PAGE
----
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How do you use the @patch decorator to patch the built-in input() function?

For example, here's a function in question.py that I'd like to test, which contains a call to input():

def query_yes_no(question, default="yes"):
""" Adapted from http://stackoverflow.com/questions/3041986/python-command-line-yes-no-input """

    valid = {"yes": True, "y": True, "ye": True, "no": False, "n": False}
    if default is None:
        prompt = " [y/n] "
    elif default == "yes":
        prompt = " [Y/n] "
    elif default == "no":
        prompt = " [y/N] "
    else:
        raise ValueError("invalid default answer: '%s'" % default)

    while True:
        sys.stdout.write(question + prompt)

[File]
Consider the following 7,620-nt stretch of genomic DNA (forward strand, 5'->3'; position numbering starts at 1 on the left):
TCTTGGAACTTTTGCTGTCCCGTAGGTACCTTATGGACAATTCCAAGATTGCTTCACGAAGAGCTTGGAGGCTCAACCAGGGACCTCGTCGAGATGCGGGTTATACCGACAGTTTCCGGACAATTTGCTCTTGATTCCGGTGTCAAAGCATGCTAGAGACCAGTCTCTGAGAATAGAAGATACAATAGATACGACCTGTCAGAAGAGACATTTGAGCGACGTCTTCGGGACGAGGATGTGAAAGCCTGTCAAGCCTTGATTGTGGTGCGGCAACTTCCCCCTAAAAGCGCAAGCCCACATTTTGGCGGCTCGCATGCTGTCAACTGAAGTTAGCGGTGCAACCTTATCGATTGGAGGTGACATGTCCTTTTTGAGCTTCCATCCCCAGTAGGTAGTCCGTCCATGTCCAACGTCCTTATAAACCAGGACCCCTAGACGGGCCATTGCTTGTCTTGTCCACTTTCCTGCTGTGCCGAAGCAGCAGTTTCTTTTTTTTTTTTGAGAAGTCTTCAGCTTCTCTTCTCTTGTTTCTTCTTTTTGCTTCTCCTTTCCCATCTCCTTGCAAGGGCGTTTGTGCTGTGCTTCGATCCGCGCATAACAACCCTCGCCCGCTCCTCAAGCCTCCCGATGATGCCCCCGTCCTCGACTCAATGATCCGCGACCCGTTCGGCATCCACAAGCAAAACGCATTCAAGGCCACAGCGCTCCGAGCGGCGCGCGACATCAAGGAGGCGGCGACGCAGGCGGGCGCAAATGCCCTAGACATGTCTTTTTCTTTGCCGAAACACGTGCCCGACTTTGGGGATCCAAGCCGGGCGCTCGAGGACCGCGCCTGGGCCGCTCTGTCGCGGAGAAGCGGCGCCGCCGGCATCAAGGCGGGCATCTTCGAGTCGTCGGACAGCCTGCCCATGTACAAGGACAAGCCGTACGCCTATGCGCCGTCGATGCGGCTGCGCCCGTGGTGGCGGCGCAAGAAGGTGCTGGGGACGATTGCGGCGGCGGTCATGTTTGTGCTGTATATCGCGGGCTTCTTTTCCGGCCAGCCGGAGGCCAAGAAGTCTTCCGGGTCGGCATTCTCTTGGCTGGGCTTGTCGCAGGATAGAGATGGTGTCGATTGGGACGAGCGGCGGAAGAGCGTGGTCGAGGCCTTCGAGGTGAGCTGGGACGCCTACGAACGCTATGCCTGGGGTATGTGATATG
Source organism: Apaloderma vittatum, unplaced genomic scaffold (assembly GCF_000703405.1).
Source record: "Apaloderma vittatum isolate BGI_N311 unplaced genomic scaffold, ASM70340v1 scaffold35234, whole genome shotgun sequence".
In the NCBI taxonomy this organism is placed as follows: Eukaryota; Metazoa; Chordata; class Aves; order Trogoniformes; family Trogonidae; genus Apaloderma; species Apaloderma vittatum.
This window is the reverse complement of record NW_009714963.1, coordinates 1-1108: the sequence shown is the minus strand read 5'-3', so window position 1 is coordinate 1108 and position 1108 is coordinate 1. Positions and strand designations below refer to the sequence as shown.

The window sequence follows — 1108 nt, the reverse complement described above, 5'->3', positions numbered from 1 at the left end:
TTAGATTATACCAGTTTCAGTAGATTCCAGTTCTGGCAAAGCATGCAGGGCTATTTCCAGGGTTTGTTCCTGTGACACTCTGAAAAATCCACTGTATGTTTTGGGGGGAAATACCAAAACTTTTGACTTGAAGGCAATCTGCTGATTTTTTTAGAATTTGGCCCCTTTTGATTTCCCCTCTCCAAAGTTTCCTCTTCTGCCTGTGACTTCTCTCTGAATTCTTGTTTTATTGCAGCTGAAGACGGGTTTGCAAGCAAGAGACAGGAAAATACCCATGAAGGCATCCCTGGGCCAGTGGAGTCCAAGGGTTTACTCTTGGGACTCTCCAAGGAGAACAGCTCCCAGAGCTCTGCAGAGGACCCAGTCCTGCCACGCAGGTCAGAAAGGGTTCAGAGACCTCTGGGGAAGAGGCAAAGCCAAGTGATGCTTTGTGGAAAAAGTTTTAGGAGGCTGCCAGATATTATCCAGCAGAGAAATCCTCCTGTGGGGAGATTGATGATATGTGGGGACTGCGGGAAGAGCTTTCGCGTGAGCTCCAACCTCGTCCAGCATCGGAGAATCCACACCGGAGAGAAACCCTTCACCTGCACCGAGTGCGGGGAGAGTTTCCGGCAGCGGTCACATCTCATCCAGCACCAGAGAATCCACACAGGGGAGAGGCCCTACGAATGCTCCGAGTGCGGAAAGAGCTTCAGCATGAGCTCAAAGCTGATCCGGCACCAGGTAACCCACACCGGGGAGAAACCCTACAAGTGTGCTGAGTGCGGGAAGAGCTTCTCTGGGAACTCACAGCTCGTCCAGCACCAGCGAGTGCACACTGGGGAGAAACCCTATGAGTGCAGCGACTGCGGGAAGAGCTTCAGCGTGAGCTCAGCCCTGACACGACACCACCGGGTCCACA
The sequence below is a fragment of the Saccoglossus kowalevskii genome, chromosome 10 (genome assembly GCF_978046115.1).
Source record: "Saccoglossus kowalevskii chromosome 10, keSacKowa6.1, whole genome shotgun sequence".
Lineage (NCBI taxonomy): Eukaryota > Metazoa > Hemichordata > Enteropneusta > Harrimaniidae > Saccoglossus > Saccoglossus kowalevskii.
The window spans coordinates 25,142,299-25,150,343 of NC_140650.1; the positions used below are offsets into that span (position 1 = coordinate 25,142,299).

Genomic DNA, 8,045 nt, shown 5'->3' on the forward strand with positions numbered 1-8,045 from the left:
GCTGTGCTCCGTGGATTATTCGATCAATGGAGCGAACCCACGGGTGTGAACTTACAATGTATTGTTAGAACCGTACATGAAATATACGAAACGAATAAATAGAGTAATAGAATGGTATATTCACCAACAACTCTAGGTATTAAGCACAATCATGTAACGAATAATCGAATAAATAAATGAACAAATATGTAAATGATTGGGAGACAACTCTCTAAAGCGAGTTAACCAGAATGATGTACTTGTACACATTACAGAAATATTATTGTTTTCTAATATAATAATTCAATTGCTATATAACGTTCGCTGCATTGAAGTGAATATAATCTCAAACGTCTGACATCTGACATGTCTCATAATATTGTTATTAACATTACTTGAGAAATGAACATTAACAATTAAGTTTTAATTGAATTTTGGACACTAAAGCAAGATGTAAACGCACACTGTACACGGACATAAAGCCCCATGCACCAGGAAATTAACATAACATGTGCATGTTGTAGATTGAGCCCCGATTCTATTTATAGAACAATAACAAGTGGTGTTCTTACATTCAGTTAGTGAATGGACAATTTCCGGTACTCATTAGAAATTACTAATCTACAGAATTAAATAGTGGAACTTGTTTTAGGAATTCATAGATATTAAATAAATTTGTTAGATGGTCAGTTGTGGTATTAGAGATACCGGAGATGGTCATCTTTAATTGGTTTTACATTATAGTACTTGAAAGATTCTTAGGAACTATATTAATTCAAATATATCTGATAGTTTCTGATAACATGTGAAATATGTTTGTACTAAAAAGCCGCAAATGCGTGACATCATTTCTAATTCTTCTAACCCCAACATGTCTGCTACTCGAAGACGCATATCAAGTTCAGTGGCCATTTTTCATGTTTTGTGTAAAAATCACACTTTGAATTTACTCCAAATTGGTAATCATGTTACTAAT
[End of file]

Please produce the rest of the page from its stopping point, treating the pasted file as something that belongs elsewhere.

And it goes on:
choice = input().lower()

        if default is not None and choice == '':
            return valid[default]
        elif choice in valid:
            return valid[choice]
        else:
            sys.stdout.write("Please respond with 'yes' or 'no' "
                             "(or 'y' or 'n').\n")

Here's my test, which gives me the error "ImportError: No module named 'builtins'":

import unittest
from unittest.mock import patch

import question

class TestQueryYesNo(unittest.TestCase):

    @patch('__builtins__.input.return_value', 'y')
    def test_query_y(self):
        answer = question.query_yes_no("Blah?")
        self.assertTrue(answer)
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1 Answer 1

up vote 3 down vote accepted

__builtin__ module is renamed to builtins in Python 3. Replace as follow:

@patch('builtins.input', lambda: 'y')
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